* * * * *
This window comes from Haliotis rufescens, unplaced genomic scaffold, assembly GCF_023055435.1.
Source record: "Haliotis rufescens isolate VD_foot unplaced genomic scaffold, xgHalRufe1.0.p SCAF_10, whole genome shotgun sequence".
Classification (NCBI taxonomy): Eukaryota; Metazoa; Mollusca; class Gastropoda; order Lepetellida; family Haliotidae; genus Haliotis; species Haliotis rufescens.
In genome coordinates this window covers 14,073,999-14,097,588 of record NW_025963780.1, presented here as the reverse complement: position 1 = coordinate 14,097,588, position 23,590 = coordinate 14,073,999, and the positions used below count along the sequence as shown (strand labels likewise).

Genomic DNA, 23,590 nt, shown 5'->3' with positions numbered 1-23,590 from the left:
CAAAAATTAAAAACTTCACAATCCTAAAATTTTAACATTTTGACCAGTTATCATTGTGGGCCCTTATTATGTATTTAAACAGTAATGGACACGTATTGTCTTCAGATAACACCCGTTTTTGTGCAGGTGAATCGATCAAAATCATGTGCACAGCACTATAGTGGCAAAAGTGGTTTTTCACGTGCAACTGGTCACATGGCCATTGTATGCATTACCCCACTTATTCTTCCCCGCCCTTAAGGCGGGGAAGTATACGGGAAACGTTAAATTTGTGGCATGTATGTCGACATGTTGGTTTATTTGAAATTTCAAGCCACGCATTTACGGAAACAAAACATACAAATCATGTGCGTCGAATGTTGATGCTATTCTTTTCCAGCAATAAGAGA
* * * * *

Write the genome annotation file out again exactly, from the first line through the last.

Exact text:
This window comes from Haliotis rufescens, unplaced genomic scaffold, assembly GCF_023055435.1.
Source record: "Haliotis rufescens isolate VD_foot unplaced genomic scaffold, xgHalRufe1.0.p SCAF_10, whole genome shotgun sequence".
Classification (NCBI taxonomy): Eukaryota; Metazoa; Mollusca; class Gastropoda; order Lepetellida; family Haliotidae; genus Haliotis; species Haliotis rufescens.
In genome coordinates this window covers 14,073,999-14,097,588 of record NW_025963780.1, presented here as the reverse complement: position 1 = coordinate 14,097,588, position 23,590 = coordinate 14,073,999, and the positions used below count along the sequence as shown (strand labels likewise).

Genomic DNA, 23,590 nt, shown 5'->3' with positions numbered 1-23,590 from the left:
CAAAAATTAAAAACTTCACAATCCTAAAATTTTAACATTTTGACCAGTTATCATTGTGGGCCCTTATTATGTATTTAAACAGTAATGGACACGTATTGTCTTCAGATAACACCCGTTTTTGTGCAGGTGAATCGATCAAAATCATGTGCACAGCACTATAGTGGCAAAAGTGGTTTTTCACGTGCAACTGGTCACATGGCCATTGTATGCATTACCCCACTTATTCTTCCCCGCCCTTAAGGCGGGGAAGTATACGGGAAACGTTAAATTTGTGGCATGTATGTCGACATGTTGGTTTATTTGAAATTTCAAGCCACGCATTTACGGAAACAAAACATACAAATCATGTGCGTCGAATGTTGATGCTATTCTTTTCCAGCAATAAGAGA